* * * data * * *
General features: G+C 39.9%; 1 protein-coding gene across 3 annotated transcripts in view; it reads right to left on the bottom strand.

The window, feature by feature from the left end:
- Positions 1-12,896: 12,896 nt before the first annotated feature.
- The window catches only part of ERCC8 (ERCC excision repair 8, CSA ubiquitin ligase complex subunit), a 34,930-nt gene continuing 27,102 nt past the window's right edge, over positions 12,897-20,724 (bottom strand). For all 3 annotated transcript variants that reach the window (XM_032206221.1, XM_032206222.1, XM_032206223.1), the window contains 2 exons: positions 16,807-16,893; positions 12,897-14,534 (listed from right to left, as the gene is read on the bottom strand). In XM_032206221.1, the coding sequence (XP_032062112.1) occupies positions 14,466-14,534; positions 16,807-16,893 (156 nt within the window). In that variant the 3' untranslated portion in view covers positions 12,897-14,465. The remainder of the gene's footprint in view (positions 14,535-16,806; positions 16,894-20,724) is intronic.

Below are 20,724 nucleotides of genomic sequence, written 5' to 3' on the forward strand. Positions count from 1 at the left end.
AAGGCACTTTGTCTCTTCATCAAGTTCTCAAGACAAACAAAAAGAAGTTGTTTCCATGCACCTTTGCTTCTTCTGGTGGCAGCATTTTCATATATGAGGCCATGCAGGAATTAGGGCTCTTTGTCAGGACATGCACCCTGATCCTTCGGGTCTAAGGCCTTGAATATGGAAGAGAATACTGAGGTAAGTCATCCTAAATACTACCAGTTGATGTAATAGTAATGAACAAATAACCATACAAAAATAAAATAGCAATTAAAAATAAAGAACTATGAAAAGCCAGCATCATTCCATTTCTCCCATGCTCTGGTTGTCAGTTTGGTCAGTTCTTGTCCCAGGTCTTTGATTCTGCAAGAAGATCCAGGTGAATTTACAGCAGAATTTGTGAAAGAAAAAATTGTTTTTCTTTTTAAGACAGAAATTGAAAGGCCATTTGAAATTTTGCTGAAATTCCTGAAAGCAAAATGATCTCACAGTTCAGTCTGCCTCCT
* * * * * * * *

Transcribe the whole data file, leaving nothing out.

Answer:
General features: G+C 39.9%; 1 protein-coding gene across 3 annotated transcripts in view; it reads right to left on the bottom strand.

The window, feature by feature from the left end:
- Positions 1-12,896: 12,896 nt before the first annotated feature.
- The window catches only part of ERCC8 (ERCC excision repair 8, CSA ubiquitin ligase complex subunit), a 34,930-nt gene continuing 27,102 nt past the window's right edge, over positions 12,897-20,724 (bottom strand). For all 3 annotated transcript variants that reach the window (XM_032206221.1, XM_032206222.1, XM_032206223.1), the window contains 2 exons: positions 16,807-16,893; positions 12,897-14,534 (listed from right to left, as the gene is read on the bottom strand). In XM_032206221.1, the coding sequence (XP_032062112.1) occupies positions 14,466-14,534; positions 16,807-16,893 (156 nt within the window). In that variant the 3' untranslated portion in view covers positions 12,897-14,465. The remainder of the gene's footprint in view (positions 14,535-16,806; positions 16,894-20,724) is intronic.

Below are 20,724 nucleotides of genomic sequence, written 5' to 3' on the forward strand. Positions count from 1 at the left end.
AAGGCACTTTGTCTCTTCATCAAGTTCTCAAGACAAACAAAAAGAAGTTGTTTCCATGCACCTTTGCTTCTTCTGGTGGCAGCATTTTCATATATGAGGCCATGCAGGAATTAGGGCTCTTTGTCAGGACATGCACCCTGATCCTTCGGGTCTAAGGCCTTGAATATGGAAGAGAATACTGAGGTAAGTCATCCTAAATACTACCAGTTGATGTAATAGTAATGAACAAATAACCATACAAAAATAAAATAGCAATTAAAAATAAAGAACTATGAAAAGCCAGCATCATTCCATTTCTCCCATGCTCTGGTTGTCAGTTTGGTCAGTTCTTGTCCCAGGTCTTTGATTCTGCAAGAAGATCCAGGTGAATTTACAGCAGAATTTGTGAAAGAAAAAATTGTTTTTCTTTTTAAGACAGAAATTGAAAGGCCATTTGAAATTTTGCTGAAATTCCTGAAAGCAAAATGATCTCACAGTTCAGTCTGCCTCCT